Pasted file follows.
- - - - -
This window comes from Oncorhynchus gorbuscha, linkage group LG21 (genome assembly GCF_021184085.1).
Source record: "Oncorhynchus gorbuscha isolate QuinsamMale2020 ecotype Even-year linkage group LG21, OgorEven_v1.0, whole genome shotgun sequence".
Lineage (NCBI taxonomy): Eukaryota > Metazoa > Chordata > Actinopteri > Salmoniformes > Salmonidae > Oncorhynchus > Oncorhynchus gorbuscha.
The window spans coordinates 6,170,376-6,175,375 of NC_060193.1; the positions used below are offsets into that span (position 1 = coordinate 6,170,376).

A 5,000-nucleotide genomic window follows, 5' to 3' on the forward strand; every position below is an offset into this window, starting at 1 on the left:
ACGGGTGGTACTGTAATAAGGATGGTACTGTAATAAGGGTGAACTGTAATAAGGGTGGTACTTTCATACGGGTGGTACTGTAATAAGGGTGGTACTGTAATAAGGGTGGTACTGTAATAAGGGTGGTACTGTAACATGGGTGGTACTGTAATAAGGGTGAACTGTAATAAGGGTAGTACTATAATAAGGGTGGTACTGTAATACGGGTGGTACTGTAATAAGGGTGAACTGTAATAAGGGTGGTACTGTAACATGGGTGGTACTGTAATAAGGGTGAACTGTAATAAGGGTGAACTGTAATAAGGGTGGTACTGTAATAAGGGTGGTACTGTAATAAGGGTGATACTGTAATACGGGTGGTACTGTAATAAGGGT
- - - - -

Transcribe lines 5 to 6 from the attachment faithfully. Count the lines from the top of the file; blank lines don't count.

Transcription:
A 5,000-nucleotide genomic window follows, 5' to 3' on the forward strand; every position below is an offset into this window, starting at 1 on the left:
ACGGGTGGTACTGTAATAAGGATGGTACTGTAATAAGGGTGAACTGTAATAAGGGTGGTACTTTCATACGGGTGGTACTGTAATAAGGGTGGTACTGTAATAAGGGTGGTACTGTAATAAGGGTGGTACTGTAACATGGGTGGTACTGTAATAAGGGTGAACTGTAATAAGGGTAGTACTATAATAAGGGTGGTACTGTAATACGGGTGGTACTGTAATAAGGGTGAACTGTAATAAGGGTGGTACTGTAACATGGGTGGTACTGTAATAAGGGTGAACTGTAATAAGGGTGAACTGTAATAAGGGTGGTACTGTAATAAGGGTGGTACTGTAATAAGGGTGATACTGTAATACGGGTGGTACTGTAATAAGGGT